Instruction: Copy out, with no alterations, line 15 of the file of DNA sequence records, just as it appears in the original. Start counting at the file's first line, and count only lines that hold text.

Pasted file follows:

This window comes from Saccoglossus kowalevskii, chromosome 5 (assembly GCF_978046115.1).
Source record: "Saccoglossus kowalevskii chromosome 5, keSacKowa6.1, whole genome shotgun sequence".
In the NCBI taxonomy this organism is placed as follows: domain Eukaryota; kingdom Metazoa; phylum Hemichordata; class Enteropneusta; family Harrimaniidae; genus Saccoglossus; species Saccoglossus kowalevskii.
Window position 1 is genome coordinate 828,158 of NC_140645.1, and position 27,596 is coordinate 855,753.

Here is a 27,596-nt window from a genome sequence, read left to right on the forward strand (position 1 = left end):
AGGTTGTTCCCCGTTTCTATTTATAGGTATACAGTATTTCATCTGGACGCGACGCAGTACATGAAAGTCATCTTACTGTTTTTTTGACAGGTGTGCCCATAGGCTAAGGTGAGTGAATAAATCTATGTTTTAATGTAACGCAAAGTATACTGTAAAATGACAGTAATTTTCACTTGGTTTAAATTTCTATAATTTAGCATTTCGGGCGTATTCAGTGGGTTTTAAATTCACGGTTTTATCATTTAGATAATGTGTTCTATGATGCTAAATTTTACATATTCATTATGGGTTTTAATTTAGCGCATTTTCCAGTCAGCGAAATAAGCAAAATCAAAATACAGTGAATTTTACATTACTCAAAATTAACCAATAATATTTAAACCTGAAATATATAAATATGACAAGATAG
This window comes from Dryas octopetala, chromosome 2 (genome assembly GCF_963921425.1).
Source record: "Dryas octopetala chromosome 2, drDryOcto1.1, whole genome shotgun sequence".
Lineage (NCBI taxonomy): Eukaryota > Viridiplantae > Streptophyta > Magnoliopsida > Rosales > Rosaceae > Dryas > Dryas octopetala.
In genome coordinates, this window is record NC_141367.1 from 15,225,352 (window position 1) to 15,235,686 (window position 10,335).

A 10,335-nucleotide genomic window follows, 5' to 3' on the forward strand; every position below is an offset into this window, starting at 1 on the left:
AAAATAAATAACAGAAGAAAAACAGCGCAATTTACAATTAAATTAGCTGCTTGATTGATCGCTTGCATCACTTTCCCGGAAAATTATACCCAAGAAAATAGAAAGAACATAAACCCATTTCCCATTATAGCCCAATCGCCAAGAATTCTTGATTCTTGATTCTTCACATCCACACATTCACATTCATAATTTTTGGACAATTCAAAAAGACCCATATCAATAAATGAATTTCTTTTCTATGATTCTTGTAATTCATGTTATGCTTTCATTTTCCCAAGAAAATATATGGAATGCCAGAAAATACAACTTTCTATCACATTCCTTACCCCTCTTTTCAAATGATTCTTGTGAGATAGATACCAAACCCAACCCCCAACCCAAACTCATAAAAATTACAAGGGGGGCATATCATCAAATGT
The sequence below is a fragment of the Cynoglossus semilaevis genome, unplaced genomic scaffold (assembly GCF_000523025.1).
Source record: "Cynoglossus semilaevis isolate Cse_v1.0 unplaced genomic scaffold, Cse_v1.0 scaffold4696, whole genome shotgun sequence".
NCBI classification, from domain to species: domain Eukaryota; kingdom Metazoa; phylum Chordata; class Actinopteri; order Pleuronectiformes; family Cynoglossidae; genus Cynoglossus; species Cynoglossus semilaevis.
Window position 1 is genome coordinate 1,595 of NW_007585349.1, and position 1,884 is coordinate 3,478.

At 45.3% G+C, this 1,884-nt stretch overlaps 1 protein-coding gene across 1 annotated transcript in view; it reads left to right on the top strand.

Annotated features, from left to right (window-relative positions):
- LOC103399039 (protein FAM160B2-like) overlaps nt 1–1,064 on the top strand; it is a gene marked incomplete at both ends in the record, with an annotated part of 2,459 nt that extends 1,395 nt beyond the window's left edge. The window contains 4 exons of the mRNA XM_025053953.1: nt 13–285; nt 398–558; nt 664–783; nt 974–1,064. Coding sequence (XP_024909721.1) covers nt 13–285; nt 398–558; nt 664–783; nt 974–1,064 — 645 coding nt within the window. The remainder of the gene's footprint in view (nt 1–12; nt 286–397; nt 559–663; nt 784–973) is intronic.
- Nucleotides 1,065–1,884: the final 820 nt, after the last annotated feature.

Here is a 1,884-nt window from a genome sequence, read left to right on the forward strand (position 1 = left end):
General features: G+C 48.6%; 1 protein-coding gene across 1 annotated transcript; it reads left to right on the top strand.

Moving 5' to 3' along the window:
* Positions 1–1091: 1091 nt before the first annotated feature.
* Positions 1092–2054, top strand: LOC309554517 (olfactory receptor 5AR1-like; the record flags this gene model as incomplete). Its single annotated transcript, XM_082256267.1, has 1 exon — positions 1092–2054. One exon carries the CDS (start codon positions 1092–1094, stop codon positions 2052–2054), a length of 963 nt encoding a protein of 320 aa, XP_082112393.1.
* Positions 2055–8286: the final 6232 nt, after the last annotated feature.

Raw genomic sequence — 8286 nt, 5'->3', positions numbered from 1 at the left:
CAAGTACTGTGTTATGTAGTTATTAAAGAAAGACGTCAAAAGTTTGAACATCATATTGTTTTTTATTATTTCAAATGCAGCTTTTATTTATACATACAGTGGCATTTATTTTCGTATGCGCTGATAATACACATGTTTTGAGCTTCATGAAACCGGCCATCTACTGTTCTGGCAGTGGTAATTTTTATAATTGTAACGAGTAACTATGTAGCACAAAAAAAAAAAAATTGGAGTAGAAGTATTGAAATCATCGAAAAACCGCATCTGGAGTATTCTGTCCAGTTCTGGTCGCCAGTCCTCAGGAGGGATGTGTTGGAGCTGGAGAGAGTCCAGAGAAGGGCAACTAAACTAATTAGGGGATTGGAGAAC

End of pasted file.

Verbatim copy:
NCBI classification, from domain to species: domain Eukaryota; kingdom Metazoa; phylum Chordata; class Actinopteri; order Pleuronectiformes; family Cynoglossidae; genus Cynoglossus; species Cynoglossus semilaevis.